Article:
To build a united, integrated, developed and peaceful Africa, the African Union must also take up the challenge – and not the least of them all – of striking a fair balance between the exigencies of political stability and rapid socio-economic development to which all the peoples of the continent legitimately aspire. In order to achieve this, the Commission has drawn up a fundamental instrument according to which the implementation of the political and economic integration process of the continent will cover a four-year period. I am here referring to the 2009-2012 Strategic Plan, which is the framework for the work of the Commission and is built on four main pillars, namely peace and security, development and cooperation, shared values and institutional strengthening. This Plan puts, inter alia, the coordination of the Initiatives of the various Stakeholders and Partners at the very heart of its action.

This year, Africa Day takes on a special dimension in a context marked by widespread crisis in the world economy, with an Africa that increasingly speaks with one voice at international fora like the G20 held in London to present a common position on Africa’s demands. What is more, Africa now united and unified around a common vision, shared values and collective awareness and, above all, around strong commitments will continue to press for the necessary reforms of international institutions with a view to its effective participation in all international negotiations relating to the formulation of rules of world economic governance and the legitimate improvement of representation of African countries in International Institutions like the IMF and the World Bank, the United Nations Security Council, while using the examples of initiatives such as NEPAD  and many others to prove that the continent and its institutions are not merely content with expecting assistance from our external partners to whom I express all our gratitude for their unfailing presence and support.

Moreover, this year’s celebration is taking place at a time marked by renewed efforts to strengthen peace, security and stability in the Continent where the overall situation is worrying with the resurgence of coups d’ Etat, the deterioration of some conflicts, the threatening scourge of drugs in certain regions, the extension of sea piracy... This determination is illustrated by a number of measures, notably the pursuit of the operationalization of the various components of the Continental Architecture for Peace and Security, alongside the Peace and Security Council, such as the Panel of the Wise, the Continental Early Warning System and the African Standby Force, as well as by actions such as the deployment of AMISOM in Somalia, of UNAMID in Darfur and the strengthening of cooperation between the AU and the Regional Mechanisms for Conflict Prevention, Management and Resolution.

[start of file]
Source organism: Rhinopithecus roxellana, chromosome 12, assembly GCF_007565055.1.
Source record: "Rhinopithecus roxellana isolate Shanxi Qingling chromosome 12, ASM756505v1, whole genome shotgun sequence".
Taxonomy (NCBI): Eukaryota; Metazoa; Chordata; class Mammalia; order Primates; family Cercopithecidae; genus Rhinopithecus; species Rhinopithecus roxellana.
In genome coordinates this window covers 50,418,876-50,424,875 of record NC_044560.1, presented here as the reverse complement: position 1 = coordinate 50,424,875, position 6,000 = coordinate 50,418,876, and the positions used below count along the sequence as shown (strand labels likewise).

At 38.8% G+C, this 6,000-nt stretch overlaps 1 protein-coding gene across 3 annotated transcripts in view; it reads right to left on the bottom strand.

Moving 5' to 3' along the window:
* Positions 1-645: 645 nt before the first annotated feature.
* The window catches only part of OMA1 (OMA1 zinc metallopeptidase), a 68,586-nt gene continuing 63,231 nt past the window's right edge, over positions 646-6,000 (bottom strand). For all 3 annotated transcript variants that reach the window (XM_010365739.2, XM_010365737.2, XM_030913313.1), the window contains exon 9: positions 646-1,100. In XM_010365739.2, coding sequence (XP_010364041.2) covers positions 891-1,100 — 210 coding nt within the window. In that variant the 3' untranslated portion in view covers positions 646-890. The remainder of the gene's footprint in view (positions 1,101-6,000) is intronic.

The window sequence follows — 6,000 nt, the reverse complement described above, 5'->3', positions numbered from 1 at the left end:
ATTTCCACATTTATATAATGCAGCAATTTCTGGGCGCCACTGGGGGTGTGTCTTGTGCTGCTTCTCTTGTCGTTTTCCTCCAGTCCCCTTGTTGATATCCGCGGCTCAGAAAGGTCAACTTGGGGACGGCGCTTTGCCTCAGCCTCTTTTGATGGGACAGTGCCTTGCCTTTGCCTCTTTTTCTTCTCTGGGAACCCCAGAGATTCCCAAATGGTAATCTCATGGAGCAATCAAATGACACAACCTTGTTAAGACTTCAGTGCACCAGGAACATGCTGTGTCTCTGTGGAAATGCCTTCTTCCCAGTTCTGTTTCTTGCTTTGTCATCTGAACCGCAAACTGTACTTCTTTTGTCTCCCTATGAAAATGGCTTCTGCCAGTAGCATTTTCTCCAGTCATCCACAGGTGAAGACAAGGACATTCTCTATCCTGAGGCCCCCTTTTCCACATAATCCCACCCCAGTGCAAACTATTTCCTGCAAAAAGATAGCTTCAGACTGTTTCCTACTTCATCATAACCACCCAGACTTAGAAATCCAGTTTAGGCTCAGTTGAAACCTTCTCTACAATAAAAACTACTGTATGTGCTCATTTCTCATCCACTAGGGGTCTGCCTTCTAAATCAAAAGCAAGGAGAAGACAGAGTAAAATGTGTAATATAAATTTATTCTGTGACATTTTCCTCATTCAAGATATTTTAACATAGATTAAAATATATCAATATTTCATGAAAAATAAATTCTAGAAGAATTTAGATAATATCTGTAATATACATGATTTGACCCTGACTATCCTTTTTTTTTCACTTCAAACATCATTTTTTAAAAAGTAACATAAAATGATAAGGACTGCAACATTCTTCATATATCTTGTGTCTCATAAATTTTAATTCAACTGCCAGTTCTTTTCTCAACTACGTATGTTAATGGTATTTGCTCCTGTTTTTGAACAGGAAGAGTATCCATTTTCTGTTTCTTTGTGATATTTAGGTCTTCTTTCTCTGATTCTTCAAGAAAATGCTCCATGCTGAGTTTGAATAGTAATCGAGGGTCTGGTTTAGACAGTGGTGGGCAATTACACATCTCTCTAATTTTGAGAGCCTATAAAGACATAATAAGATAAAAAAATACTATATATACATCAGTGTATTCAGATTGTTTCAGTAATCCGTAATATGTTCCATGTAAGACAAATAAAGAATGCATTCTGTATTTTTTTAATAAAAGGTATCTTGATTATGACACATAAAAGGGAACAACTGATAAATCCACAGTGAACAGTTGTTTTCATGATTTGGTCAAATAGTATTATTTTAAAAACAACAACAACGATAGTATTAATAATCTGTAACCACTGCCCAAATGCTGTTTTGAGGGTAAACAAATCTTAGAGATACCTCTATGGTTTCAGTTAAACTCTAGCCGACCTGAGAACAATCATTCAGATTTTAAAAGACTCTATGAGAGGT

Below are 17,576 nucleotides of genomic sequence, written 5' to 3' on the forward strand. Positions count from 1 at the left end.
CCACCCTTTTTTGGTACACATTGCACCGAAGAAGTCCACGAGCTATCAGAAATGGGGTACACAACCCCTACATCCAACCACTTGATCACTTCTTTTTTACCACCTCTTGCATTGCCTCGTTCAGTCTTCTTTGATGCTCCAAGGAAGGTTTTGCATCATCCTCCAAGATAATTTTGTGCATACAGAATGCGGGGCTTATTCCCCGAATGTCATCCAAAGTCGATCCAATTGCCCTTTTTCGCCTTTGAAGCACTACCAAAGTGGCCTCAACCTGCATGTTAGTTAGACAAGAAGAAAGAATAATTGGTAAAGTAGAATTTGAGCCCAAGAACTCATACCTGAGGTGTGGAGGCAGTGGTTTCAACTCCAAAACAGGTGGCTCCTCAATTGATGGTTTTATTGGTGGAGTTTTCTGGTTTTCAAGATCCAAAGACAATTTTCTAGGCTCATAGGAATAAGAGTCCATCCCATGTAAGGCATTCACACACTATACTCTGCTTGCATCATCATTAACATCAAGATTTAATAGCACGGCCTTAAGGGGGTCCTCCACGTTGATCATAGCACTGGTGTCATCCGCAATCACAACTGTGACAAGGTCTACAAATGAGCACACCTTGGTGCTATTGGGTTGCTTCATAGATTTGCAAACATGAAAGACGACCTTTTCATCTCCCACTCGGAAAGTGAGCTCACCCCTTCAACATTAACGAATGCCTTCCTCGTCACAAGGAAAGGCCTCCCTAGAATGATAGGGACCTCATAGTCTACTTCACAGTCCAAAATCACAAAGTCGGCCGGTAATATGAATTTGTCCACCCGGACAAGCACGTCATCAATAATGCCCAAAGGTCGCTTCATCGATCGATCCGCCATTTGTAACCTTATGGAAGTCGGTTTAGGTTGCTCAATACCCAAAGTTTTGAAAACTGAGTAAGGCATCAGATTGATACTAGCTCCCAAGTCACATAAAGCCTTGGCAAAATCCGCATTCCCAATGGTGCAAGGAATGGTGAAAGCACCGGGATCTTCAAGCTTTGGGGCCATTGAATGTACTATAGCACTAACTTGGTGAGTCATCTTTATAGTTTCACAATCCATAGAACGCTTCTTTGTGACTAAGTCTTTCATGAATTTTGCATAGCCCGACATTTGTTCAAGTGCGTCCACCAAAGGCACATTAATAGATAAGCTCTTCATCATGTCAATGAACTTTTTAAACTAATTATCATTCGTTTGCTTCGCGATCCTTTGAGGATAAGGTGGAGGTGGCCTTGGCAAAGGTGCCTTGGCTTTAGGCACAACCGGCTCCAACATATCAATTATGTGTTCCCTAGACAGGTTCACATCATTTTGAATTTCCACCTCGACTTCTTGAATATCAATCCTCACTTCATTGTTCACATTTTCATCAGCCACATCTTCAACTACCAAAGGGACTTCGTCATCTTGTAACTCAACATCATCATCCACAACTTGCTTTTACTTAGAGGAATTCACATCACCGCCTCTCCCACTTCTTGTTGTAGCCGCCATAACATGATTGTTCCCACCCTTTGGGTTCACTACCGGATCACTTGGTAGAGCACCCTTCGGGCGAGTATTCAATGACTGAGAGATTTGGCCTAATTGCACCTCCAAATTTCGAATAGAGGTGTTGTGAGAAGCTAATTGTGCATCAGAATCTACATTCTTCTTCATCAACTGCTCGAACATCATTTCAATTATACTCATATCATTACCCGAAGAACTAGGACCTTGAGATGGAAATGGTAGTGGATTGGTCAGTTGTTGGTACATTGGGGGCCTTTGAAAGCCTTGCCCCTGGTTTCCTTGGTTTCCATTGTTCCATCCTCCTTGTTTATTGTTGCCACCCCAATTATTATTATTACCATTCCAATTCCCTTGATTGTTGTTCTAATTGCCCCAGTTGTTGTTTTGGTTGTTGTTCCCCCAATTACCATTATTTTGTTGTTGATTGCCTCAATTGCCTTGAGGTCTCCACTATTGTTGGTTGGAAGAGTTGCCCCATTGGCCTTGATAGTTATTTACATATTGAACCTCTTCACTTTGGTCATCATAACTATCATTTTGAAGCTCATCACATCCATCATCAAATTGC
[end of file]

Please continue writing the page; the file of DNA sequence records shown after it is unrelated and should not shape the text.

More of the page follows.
At this juncture, I wish to pay tribute to all African soldiers and police personnel deployed in peacekeeping operations, within the Continent and elsewhere, for their contribution and self-abnegation. My special thoughts go to all those who died in the accomplishment of their noble but difficult mission for the cause of peace! We are most grateful to them.

It goes without saying that besides the willingness and commitment of States, the future of our Continent will largely depend on the choice, commitment and participation of each of its sons and daughters. To this end, it is incumbent on each State and Government to embrace good governance and meet the aspirations and basic needs of its citizens in a responsible manner. The establishment of the African Charter for Democracy, Elections and Governance and the African Peer Review Mechanism is specifically meant to address this demand.

It is our common duty to pursue together and succeed in the drive to collectively build the continent and thereby achieve in a near future, we all hope, the development, prosperity and stability of Africa. Let us make this dream that our Fathers have for so long nurtured become a reality and let us march resolutely towards a united, peaceful and prosperous Africa. 

By H.E. Dr. Jean Ping

Chairperson, African Union Commission on the occasion of the commemoration of Africa Day (May 25, 2009.)